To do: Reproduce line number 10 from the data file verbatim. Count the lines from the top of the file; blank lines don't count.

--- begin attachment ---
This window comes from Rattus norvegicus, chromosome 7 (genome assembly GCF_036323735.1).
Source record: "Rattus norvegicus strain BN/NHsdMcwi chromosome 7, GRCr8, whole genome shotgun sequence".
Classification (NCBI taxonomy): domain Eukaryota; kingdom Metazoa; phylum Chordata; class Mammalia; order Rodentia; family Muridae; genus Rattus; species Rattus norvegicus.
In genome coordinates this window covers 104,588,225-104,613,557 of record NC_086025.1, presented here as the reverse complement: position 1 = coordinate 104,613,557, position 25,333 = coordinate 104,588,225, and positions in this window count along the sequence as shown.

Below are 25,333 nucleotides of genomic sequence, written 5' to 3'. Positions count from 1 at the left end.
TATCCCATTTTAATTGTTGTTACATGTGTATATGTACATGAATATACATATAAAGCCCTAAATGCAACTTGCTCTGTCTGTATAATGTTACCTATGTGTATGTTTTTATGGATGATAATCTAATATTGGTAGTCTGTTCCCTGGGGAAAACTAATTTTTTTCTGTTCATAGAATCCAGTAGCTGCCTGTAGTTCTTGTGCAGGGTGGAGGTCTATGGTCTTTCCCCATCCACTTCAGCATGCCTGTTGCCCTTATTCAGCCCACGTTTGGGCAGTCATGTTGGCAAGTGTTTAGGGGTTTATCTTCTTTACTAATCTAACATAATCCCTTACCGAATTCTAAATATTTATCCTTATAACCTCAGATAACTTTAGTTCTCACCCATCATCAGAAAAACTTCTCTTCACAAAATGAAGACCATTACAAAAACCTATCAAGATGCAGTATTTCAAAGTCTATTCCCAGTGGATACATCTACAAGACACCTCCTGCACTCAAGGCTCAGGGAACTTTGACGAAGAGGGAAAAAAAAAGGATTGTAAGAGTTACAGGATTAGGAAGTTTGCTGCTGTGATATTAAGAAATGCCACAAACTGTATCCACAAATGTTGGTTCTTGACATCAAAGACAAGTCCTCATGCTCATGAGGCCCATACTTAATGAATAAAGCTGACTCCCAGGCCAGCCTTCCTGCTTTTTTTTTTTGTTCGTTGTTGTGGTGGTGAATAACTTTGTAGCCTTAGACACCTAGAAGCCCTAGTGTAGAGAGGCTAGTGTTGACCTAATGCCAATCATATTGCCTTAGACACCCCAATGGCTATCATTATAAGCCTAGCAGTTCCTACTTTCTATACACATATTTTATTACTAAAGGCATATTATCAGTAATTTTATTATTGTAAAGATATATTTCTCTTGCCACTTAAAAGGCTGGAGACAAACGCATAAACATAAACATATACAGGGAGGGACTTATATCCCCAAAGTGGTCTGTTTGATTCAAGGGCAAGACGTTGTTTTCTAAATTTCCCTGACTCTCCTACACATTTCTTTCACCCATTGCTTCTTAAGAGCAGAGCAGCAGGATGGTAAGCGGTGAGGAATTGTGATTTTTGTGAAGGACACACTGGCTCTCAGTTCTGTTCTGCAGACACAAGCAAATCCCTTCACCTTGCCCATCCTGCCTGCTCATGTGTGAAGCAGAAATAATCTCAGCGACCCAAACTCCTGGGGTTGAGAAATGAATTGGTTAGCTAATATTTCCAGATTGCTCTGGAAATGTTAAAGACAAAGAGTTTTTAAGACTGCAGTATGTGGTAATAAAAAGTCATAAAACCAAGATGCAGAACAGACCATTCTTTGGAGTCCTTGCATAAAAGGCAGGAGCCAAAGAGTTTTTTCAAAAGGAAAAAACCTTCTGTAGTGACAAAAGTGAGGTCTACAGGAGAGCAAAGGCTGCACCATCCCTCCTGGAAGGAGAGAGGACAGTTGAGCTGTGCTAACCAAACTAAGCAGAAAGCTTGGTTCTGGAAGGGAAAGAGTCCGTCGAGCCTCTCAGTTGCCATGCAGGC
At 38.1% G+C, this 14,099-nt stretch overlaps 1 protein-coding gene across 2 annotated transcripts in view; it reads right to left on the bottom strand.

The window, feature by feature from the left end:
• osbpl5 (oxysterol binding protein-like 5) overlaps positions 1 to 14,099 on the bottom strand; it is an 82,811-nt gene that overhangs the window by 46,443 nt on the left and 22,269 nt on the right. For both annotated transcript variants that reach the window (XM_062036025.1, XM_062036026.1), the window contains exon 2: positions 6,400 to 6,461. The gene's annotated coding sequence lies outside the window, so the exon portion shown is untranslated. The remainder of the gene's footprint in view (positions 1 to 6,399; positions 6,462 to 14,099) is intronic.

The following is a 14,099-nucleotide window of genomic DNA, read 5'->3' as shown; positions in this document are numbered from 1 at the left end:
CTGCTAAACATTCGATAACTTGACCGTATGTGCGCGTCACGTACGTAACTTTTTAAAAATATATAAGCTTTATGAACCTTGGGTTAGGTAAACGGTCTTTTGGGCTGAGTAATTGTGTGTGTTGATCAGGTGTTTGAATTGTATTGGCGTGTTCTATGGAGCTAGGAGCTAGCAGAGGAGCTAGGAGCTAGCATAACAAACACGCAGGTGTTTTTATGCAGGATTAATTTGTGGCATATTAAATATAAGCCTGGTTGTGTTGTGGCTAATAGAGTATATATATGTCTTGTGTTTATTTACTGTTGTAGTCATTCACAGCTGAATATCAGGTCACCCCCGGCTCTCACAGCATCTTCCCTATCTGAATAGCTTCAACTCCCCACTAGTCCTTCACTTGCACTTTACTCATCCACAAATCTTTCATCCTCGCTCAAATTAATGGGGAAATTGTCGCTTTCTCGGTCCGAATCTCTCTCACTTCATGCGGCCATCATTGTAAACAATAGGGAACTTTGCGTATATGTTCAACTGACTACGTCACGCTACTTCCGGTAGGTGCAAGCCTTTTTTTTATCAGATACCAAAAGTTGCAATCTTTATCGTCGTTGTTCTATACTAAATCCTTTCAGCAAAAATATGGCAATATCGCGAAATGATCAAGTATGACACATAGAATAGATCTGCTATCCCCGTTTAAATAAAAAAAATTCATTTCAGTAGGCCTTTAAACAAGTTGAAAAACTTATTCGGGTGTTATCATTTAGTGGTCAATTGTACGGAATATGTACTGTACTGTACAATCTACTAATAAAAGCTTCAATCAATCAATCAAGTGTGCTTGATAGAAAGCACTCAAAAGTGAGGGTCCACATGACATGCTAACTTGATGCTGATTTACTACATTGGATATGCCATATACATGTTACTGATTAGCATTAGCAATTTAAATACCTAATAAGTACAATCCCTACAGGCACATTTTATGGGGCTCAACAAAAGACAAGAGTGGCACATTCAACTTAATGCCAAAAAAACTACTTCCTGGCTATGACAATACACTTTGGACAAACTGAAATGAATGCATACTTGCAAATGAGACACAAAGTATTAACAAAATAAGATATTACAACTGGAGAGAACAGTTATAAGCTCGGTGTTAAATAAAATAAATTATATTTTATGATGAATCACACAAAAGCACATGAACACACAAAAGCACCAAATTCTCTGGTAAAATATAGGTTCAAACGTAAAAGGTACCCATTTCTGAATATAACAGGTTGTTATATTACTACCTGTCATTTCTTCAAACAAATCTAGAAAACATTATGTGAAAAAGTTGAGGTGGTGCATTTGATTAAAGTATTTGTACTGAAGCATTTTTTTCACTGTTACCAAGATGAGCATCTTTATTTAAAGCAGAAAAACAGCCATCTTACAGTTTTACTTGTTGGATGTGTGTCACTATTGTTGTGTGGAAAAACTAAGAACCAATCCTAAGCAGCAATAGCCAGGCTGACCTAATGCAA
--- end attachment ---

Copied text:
The following is a 14,099-nucleotide window of genomic DNA, read 5'->3' as shown; positions in this document are numbered from 1 at the left end: